Wednesday, 23 April 2014 16:26

HDS reveals new storage strategy and products

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Hitachi Data Systems is staking a claim for a key role in connecting organisations' data and applications with the announcement of a new strategy and new or updated products to begin turning the strategy into reality.

Hitachi Data Systems, traditionally seen as a hardware vendor, is moving further into the software space with the announcement of its 'Business Defined IT' concept.

The idea is to link an organisation's business and IT objectives more closely, in part by making data centres more available, automated and agile.

As part of this shift, HDS storage virtualisation is being offered as a standalone software product rather than being tied to the company's hardware. Hitachi Storage Virtualization Operating System (SVOS) can double the life of hardware architectures, company officials claimed.

Features include optimisation for flash storage, advanced storage virtualisation, automated tiering, non-disruptive data migration. New in SVOS is appliance-free support for multi-system and multi-datacentre active-active capabilities.

SVOS is Hitachi's foundation for software-defined infrastructure, said vice president and chief engineer Michael Hay, provides a layer between new and future storage servers and applications. Templates are provided for running products from Microsoft, VMware, SAP, Oracle, Citrix and OpenStack, among others.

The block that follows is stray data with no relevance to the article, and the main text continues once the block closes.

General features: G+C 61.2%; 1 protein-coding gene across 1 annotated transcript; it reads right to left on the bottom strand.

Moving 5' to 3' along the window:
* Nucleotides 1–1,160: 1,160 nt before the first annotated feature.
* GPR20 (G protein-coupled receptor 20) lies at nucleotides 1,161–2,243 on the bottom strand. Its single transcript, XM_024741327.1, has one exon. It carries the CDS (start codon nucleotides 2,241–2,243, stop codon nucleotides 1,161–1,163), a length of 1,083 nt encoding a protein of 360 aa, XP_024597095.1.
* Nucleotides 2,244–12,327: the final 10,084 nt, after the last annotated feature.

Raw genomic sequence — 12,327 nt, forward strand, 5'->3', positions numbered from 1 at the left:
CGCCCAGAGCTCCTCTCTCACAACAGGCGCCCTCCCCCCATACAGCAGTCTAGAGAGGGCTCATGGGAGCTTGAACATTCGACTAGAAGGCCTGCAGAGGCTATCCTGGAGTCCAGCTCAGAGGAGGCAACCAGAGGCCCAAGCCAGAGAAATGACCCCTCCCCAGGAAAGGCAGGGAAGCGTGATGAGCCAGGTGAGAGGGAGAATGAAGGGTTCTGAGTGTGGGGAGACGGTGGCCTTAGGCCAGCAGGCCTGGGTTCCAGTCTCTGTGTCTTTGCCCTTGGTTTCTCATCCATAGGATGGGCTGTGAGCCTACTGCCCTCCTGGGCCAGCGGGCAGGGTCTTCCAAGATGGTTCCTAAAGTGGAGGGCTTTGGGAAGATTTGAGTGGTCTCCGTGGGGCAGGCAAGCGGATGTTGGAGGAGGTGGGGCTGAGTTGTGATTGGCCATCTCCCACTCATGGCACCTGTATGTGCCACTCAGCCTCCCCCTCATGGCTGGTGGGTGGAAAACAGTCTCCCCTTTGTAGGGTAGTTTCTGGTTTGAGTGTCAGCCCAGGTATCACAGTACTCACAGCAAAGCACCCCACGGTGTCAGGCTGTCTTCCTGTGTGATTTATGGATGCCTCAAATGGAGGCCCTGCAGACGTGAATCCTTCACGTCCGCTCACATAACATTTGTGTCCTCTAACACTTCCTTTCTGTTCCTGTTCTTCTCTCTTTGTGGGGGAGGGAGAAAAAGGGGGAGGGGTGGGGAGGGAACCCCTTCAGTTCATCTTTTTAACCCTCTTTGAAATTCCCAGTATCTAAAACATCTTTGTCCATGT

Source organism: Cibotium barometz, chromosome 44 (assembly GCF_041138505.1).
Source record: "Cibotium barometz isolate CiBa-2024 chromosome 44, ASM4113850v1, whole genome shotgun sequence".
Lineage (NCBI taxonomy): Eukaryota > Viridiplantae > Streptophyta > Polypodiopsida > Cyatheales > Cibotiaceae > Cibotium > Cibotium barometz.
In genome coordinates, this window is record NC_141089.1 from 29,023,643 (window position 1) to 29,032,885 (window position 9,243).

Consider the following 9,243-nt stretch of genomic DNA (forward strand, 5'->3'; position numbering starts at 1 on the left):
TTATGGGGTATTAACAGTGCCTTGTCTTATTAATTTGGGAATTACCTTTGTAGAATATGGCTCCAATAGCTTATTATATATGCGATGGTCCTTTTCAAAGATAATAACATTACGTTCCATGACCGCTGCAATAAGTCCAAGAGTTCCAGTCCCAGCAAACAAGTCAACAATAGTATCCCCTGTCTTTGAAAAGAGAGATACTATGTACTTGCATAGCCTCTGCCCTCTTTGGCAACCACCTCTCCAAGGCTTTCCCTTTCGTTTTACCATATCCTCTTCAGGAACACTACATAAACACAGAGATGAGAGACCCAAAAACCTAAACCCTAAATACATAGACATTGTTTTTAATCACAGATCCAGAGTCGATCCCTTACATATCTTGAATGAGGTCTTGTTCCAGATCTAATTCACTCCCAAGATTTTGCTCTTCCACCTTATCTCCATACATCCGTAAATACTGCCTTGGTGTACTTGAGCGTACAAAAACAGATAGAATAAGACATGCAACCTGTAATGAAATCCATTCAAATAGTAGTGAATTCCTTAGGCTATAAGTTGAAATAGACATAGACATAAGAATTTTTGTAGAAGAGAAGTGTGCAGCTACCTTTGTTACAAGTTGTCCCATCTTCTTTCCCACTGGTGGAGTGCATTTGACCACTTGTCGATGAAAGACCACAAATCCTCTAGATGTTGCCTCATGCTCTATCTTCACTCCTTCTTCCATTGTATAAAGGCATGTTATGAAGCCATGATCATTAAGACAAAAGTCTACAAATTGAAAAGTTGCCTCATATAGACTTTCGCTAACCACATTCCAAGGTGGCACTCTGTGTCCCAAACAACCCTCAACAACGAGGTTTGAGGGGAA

HDS' longer-term vision includes SVOS running on selected hardware from other storage companies, he added. But "the selection of parts matters," he noted, pointing to a recent announcement that HDS can run certain SAP software five times faster than competing vendors, but with half as many cores and half as much memory.

At some stage it may be possible to run SVOS on say IBM storage and Dell servers, he said, but this will take time: "Stay tuned," said Mr Hay.

Please read on for more details of HDS' product and strategy announcements.


Alongside SVOS, the company announced the Hitachi Virtual Storage Platform (VSP) G1000 (pictured), which is the first system supporting native SVOS deployment.

VSP G1000 configurations can be scaled to deliver block-storage throughput in excess of 3M IOPS, over 48GBps of "usable" bandwidth, and over 1.2M NFS operations per second.

The G1000 "starts small and grows up big" to deliver industry-leading performance, said Mr Hay.

A given level of performance can be achieved with fewer than one-tenth of the number of nodes required by competitors' systems, he claimed.

"It's really a performance screamer" that can be tuned by varying the number of ports or processors to suit the requirements of particular applications.

The G1000 "runs hot" at temperatures of up to 40 degrees, reducing cooling requirements, and is also 10% more power efficient than its predecessor, he said.